TTATATTTTATATTCGGAGCATGAGCAGGAATGGCCGGAACATCTTTA---AGGTTAATTATTCGAGCTGAATTAGGTCAACCAGGAACTTTGATTGGTAAT---GATCAGATTTACAATGTGGTAGTTACTGCACACGCCTTCGTTATAATCTTCTTCATAGTCATACCCATTATAATTGGAGGGTTTGGAAACTGACTAGTTCCTCTTATG---TTAGGGGCCCCTGATATAGCTTTTCCTCGTATAAACAATATAAGATTTTGACTTCTTCCCCCCTCTCTTACTCTTCTTCTAATAAGAGGTTTAGTAGAAAGAGGAGTAGGTACAGGCTGAACTGTTTATCCTCCTCTAGCTGCAGCCATTGCGCACGCAGGGGCTTCAGTTGATATAGGT---ATTTTCTCACTTCATTTAGCGGGAGTATCTTCGATTTTAGGAGCCGTTAATTTTATAACTACCGTAATTAACATACGTTCTTATGGTATGACCATAGACCAAATACCTTTATTTGTCTGATCCGTATTTATTACAGCAATTTTATTACTACTTTCTCTTCCGGTTCTTGCCGGA---GCAATTACTATACTTTTAACAGACCGAAATCTAAACACCTCTTTCTTTGATCCAGCTGGTGGGGGAGACCCAATCCTATACCAACACTTA
-- end --

Download FASTA File

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© Barcode of Life Data Systems

Source: Barcode of Life Data Systems (BOLD)

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Statistics of barcoding coverage: Maja squinado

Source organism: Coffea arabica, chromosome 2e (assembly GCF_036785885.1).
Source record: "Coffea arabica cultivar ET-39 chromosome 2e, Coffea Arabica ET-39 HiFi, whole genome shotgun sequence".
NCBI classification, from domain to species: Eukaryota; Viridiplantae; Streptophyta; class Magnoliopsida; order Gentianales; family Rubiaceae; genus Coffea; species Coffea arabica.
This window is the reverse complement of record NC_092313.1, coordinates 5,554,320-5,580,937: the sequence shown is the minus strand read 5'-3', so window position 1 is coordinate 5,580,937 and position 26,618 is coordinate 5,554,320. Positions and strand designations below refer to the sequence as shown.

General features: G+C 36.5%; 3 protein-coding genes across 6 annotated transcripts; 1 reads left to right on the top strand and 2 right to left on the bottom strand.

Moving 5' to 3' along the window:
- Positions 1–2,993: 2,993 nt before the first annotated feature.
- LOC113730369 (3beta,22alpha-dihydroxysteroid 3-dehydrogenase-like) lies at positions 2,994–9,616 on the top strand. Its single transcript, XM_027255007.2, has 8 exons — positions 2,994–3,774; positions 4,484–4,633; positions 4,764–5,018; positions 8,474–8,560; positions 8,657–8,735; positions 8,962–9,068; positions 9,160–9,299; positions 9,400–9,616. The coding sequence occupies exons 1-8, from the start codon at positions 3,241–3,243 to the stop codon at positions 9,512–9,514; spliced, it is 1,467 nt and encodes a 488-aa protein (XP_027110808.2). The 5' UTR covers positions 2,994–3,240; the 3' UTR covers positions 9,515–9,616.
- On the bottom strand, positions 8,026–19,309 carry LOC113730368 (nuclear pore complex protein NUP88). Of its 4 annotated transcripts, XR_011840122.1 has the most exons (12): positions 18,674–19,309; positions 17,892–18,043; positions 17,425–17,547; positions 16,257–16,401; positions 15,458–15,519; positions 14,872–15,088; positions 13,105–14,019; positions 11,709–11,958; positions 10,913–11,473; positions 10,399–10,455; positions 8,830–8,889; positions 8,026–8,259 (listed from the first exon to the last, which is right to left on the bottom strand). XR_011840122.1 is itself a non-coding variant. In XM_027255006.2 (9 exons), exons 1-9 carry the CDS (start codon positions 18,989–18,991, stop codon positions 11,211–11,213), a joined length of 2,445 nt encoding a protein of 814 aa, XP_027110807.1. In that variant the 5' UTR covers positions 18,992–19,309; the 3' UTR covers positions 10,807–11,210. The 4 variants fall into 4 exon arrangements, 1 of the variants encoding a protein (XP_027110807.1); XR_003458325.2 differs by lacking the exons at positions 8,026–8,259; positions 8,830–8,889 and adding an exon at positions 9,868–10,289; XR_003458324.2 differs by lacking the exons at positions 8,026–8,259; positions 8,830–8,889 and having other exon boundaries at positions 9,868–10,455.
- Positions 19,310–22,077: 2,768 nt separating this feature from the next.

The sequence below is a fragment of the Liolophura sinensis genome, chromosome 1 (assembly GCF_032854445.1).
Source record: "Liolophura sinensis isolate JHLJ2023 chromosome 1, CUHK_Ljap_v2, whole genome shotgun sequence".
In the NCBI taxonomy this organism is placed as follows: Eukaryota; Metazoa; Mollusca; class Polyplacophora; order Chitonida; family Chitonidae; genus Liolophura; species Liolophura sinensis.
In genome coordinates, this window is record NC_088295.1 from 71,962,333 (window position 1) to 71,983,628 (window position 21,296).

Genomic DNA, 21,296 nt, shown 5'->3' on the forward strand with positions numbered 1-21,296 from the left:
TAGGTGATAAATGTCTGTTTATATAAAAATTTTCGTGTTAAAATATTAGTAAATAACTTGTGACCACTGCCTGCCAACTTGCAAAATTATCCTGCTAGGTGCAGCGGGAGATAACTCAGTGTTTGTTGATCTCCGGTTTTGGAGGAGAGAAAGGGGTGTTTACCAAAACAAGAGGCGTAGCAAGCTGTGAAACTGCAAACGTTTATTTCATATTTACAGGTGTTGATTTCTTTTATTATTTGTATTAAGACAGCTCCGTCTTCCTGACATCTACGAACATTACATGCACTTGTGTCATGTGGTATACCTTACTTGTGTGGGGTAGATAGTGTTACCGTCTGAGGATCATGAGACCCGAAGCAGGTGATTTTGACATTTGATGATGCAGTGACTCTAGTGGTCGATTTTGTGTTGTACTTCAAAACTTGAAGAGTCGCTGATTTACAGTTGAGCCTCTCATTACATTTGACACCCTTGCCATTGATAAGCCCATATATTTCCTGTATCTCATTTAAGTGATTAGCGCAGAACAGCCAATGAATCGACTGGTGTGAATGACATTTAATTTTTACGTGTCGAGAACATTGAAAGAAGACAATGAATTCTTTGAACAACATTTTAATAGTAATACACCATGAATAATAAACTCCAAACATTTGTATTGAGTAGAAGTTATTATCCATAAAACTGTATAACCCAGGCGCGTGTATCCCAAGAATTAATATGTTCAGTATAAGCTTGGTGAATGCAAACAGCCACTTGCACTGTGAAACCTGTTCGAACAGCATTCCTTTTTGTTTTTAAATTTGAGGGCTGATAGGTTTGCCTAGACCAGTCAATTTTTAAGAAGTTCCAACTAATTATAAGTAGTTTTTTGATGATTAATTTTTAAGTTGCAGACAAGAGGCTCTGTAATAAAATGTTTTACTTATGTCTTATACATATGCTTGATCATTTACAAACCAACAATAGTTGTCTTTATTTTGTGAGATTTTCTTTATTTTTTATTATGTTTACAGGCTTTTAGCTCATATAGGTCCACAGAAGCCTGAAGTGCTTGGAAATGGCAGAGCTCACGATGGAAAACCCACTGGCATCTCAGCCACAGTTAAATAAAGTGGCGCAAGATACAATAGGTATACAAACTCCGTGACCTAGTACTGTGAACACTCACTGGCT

Barcode of Life Data Systems (BOLDS) Stats
Public Records: 28
Specimens with Barcodes: 30
Species With Barcodes: 1
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© Barcode of Life Data Systems

Source: Barcode of Life Data Systems (BOLD)

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Wikipedia

Maja squinado

Maja squinado (the European spider crab, spiny spider crab or spinous spider crab) is a species of migratory crab found in the north-east Atlantic and the Mediterranean Sea.[1]

Diet[edit]

M. squinado feeds on a great variety of organisms, with seaweeds and molluscs dominating in winter, and echinoderms such as sea urchins and sea cucumbers in summer.[2]

Behaviour[edit]

Migrations generally take place in autumn,[3] with some crabs covering over 100 miles (160 km) in eight months.[4] All crabs are vulnerable to predation when moulting, and M. squinado becomes gregarious around that time, presumably for defense against predators.[5] Females can produce up to four broods per year.[6]

Fishery[edit]

M. squinado is the subject of commercial fishery, with over 5,000 tonnes caught annually, more than 70% of it off the coast of France, over 10% off the coast of the United Kingdom, 6% from the Channel Islands, 3% from each of Spain and Ireland, 2% from Croatia, 1% from Portugal, and the remainder coming from Montenegro, Denmark and Morocco,[7] although official production figures are open to doubt.[1] The European Union imposes a minimum landing size of 120 mm for M. squinado,[8] and some individual countries have other regulations, such as a ban on landing egg-bearing females in Spain and a closed season in France and the Channel Islands.[1]